theeurocentric

Posts Tagged ‘France’

Have You Heard Of: Camille

In France on September 29, 2009 at 7:55 pm

Quirky French pop chanteuse (and occasional Nouvelle Vague vocalist) Camille has often drawn comparisons to Iceland’s Björk due to her idiosyncratic, and oftentimes outlandish, singing style and the vast range of genres her music draws inspiration from (traditional chanson, electropop, and even opera are all represented). Since her 2002 debut album, Le Sac des Filles, Camille has been a musical superstar in her native country, with nearly half a million albums sold and counting. She has also won numerous awards, including the Prix Constantin (the French answer to the Mercury Prize) for her second album, Le Fil, and multiple prizes at the Victoires de la Musique.

She has also found a surprisingly large amount of commercial success for an artist so experimental in nature. For example, Le Fil was recorded with a low drone in the background throughout the entire record (it’s a B note, in case you were wondering), and substitutes Camille’s avant-garde vocal explorations for traditional instrumentation. And yet, amazingly, this record went Gold in France. Her latest album, 2008’s Music Hole, proves to be no less innovative. Her voice ranges from quiet and almost childlike, to primal screeching, to bombastic diva stylings worthy of Mariah Carey herself. And though she has included more songs in English than in her previous two albums, she still brings a distinctly French flair for the theatrical to the proceedings (witness the nearly wordless, and 7-minute long, “The Monk” or “Cats and Dogs”, which begins with Camille making animal noises). But just when you think you have her pigeon-holed as the second-coming of Björk, Camille surprises with the enchanting “Le Festin” for the soundtrack to Disney’s Ratatouille. If only more American pop stars would be so bold..

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Un Prophète (A Prophet)

In France on September 28, 2009 at 7:15 pm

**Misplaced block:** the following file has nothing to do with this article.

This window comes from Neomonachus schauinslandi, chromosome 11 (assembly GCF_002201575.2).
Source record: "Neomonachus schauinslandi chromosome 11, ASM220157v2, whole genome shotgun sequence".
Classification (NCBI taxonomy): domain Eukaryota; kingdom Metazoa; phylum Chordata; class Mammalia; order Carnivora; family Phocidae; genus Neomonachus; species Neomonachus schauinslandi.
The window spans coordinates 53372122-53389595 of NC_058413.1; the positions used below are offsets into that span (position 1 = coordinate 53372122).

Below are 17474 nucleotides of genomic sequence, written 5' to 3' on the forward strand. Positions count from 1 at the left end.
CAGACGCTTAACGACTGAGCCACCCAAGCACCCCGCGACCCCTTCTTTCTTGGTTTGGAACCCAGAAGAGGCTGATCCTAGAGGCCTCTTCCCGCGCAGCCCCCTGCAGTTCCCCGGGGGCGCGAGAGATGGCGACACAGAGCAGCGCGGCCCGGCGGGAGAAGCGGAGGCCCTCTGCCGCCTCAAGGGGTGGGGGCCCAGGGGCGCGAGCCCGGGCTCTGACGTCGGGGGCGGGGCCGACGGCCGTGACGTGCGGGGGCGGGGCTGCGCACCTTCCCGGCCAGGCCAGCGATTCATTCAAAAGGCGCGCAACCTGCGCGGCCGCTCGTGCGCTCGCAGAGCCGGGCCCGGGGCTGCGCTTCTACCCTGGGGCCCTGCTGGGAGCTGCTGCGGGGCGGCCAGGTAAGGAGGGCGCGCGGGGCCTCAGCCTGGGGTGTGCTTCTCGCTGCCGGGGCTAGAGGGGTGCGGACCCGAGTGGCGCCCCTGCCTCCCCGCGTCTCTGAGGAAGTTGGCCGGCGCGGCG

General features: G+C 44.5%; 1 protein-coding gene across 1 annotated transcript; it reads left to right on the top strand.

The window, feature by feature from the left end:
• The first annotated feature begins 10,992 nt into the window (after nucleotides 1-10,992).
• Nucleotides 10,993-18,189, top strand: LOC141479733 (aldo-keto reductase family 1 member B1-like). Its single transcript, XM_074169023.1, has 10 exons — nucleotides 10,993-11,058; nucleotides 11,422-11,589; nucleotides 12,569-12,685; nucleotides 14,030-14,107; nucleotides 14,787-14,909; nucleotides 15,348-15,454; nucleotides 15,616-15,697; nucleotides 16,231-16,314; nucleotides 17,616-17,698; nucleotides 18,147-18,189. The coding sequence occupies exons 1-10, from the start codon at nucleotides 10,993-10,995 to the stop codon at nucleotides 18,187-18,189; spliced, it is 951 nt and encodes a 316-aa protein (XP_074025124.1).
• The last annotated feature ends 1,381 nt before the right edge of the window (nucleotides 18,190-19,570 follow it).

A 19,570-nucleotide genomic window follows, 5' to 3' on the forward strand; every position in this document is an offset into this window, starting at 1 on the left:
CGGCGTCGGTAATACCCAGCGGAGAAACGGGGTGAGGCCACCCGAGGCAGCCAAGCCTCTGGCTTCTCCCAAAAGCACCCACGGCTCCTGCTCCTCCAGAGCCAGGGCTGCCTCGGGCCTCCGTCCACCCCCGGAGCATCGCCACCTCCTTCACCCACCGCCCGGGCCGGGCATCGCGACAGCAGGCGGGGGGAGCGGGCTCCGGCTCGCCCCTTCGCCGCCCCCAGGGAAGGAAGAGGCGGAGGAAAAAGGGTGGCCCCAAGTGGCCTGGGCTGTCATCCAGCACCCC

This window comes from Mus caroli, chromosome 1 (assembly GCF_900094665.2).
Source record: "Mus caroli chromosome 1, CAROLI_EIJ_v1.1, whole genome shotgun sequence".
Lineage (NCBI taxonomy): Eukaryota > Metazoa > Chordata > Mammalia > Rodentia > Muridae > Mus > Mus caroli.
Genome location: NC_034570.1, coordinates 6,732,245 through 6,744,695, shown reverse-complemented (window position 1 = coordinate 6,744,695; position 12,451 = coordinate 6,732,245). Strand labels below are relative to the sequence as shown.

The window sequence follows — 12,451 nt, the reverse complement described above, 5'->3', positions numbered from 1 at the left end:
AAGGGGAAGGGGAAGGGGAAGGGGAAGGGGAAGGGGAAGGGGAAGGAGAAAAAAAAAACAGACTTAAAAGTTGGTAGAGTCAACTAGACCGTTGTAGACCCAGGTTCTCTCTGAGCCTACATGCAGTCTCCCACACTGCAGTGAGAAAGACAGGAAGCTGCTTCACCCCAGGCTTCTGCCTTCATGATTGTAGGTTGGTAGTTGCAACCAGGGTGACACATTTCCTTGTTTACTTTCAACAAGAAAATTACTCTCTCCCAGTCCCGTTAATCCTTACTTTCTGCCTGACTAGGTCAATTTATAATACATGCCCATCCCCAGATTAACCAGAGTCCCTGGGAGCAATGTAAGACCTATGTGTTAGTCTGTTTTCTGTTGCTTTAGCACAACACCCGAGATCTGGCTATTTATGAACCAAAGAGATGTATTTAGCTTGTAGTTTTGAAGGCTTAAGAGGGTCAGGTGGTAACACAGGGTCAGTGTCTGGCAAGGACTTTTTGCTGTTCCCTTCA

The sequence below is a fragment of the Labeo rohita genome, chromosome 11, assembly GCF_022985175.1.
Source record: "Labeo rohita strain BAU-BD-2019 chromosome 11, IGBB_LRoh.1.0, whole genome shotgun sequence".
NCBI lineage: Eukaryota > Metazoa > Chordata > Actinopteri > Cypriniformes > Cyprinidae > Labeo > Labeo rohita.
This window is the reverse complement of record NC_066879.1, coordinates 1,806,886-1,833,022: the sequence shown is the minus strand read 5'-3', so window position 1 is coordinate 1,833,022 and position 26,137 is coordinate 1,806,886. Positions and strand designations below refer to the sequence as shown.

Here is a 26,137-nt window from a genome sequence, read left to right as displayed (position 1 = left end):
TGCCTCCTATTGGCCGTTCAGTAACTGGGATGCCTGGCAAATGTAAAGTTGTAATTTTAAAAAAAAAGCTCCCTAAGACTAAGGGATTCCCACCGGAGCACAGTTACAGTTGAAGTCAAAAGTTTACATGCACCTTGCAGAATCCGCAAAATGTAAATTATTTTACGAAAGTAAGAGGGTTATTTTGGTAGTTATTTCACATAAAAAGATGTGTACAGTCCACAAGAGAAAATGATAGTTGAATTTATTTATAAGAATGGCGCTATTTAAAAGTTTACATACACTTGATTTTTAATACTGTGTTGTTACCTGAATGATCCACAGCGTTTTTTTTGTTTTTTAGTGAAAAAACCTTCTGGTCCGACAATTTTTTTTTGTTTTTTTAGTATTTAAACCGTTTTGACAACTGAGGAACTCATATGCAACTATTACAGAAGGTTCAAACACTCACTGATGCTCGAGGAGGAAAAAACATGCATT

France’s official submission for the 2010 Academy Awards was recently announced, with the honor going to auteur Jacques Audiard’s sprawling prison drama Un Prophète. The film already won the Grand Prix at this year’s Cannes, and is coming off of a rapturous critical and audience reception at the Toronto International Film Festival. Featuring a largely non-professional cast, the film follows a young Arab man as he climbs the ranks of the prison system. Critics have deemed it “tough”, “absorbingly intricate” (Variety) and “sensationally directed and quietly compelling” (The Globe and Mail), and it’s already made over $8 million in France (not bad for a film with a 2 and a half hour plus running time). As for it’s US release, the film already has a February 12th date set and is being distributed by Sony Classics, Sony’s specialty branch which also oversaw the releases of films like Rachel Getting Married, Volver, and Crouching Tiger, Hidden Dragon. It’ll be interesting to see how a gritty and violent, not to mention lengthy, foreign film will play with American audiences.

Do not fear the French!

In France on September 4, 2009 at 11:17 pm

vintage paris 20's

The French rank right up there with socialized medicine and professional soccer on the list of “Things Most Americans Inexplicably Hate”.  For example, the whole “Freedom Fry” hysteria must’ve frightened Francophiles everywhere; after all, which nation was instrumental in the success of the American Revolution?

Nonetheless, Americans have long feared France as a nation of boorish snobs, lazy socialists, and hairy women.  While these characterizations aren’t necessarily false, they diminish the vast cultural influence and ingenuity of the French people. After all, without them the world would be devoid of croissants, existentialism, the Napoleon complex, and of course Van Gogh. So dear readers, the French will invade this blog often and with great relish; but do not fear them. Embrace them!